f2-rmmj-5-3-e0017: International Comparison of Life Expectancy versus Health Care Spending Per Capita.Reused with permission from OECD (2011), “Health spending,” in Society at a Glance 2011: OECD Social Indicators, OECD Publishing; http://dx.doi.org/10.1787/soc_glance-2011-en. Last accessed June 2014. Abbreviations: AUS, Australia; AUT, Austria; BEL, Belgium; CAN, Canada; CHE, Switzerland; CHL, Chile; CZE, Czech Republic; DEU, Germany; DNK, Denmark; ESP, Spain; FIN, Finland; FRA, France; GBR, United Kingdom; GRC, Greece; HUN, Hungary; IRL, Ireland; ISL, Iceland; ISR, Israel; ITA, Italy; JPN, Japan; KOR, Korea; LUX, Luxembourg; MEX, Mexico; NLD, Netherlands; NOR, Norway; NZL, New Zealand; POL, Poland; PRT, Portugal; SVK, Slovak Republic; SVN, Slovenia; SWE, Sweden; TUR, Turkey; USA, United States; UD PPP; United States dollars purchasing power parity.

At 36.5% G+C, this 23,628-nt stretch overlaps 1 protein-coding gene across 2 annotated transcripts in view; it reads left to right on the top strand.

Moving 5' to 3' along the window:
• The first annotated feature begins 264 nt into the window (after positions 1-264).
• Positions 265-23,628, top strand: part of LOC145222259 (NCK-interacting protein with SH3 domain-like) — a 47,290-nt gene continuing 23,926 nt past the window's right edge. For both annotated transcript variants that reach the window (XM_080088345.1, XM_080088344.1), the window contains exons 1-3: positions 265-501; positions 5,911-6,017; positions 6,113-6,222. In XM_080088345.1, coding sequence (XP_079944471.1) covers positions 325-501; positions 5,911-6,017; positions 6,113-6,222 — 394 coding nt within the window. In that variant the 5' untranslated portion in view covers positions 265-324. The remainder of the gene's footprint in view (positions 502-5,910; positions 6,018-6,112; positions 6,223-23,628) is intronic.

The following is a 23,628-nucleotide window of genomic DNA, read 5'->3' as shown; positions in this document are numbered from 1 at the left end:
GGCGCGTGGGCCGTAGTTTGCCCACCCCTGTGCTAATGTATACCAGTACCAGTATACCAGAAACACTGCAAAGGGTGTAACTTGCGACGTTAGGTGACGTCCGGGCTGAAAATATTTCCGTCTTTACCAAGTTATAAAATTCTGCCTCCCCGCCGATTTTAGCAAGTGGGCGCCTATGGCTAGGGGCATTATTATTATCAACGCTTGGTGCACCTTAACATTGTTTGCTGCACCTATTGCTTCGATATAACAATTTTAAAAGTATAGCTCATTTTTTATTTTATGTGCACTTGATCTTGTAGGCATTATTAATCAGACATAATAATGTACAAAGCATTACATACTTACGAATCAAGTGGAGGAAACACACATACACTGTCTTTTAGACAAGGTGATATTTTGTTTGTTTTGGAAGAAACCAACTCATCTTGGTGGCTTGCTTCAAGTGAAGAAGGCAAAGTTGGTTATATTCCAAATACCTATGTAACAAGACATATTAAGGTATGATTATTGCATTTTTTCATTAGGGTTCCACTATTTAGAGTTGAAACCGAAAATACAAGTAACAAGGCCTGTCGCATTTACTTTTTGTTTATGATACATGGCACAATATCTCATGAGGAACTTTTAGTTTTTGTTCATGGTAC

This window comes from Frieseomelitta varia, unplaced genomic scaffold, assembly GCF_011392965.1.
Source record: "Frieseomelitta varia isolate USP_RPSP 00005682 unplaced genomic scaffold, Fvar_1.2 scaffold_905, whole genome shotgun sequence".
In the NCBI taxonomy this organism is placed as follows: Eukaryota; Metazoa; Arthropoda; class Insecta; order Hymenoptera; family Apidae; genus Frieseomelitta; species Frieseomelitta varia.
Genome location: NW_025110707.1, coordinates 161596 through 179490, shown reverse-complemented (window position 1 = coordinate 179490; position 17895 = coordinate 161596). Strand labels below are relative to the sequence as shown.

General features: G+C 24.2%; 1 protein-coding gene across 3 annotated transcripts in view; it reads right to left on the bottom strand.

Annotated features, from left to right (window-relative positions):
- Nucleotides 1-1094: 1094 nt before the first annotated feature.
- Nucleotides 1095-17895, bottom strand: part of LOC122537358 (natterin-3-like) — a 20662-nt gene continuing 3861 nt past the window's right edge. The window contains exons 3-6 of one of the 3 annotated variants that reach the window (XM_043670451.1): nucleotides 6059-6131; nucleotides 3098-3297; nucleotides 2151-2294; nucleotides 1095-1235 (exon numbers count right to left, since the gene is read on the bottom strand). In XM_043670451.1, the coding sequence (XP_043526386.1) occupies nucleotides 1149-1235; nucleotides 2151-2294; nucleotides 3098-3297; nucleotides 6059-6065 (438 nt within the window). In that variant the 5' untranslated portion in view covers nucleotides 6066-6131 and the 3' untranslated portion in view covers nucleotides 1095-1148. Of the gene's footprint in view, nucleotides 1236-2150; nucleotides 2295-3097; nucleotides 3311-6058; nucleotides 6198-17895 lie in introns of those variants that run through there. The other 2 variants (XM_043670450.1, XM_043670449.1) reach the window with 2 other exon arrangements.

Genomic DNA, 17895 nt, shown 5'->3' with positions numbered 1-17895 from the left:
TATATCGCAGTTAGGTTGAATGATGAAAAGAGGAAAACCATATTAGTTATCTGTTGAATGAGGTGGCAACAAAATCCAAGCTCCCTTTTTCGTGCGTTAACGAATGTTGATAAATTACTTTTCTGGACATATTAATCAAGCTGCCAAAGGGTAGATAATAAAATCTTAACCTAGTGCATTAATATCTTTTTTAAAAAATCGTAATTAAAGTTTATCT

Mentions: The troubling fact about health care spending in the United States is that it does not correlate with better outcomes or population health. The average life expectancy in the United States is 78.4 years, ranking fiftieth overall when compared with 221 nations.8Figure 2 illustrates that the United States is an outlier with regard to life expectancy and health care spending per capita. This is despite spending two and sometimes three times more on health care than other developed countries.

Bottom Line: As health care reorganization occurs at the federal level, local and regional efforts can serve as models to accelerate improvement toward achieving better population health and better care at lower cost.Model programs in Michigan have achieved this goal in cardiovascular care through the systematic application of evidence-based care, the utilization of regional quality improvement collaboratives, community-based childhood wellness promotion, and medical device-based competitive bidding strategies.These efforts are examples of the direction cardiovascular care delivery will need to move in this era of the Affordable Care Act.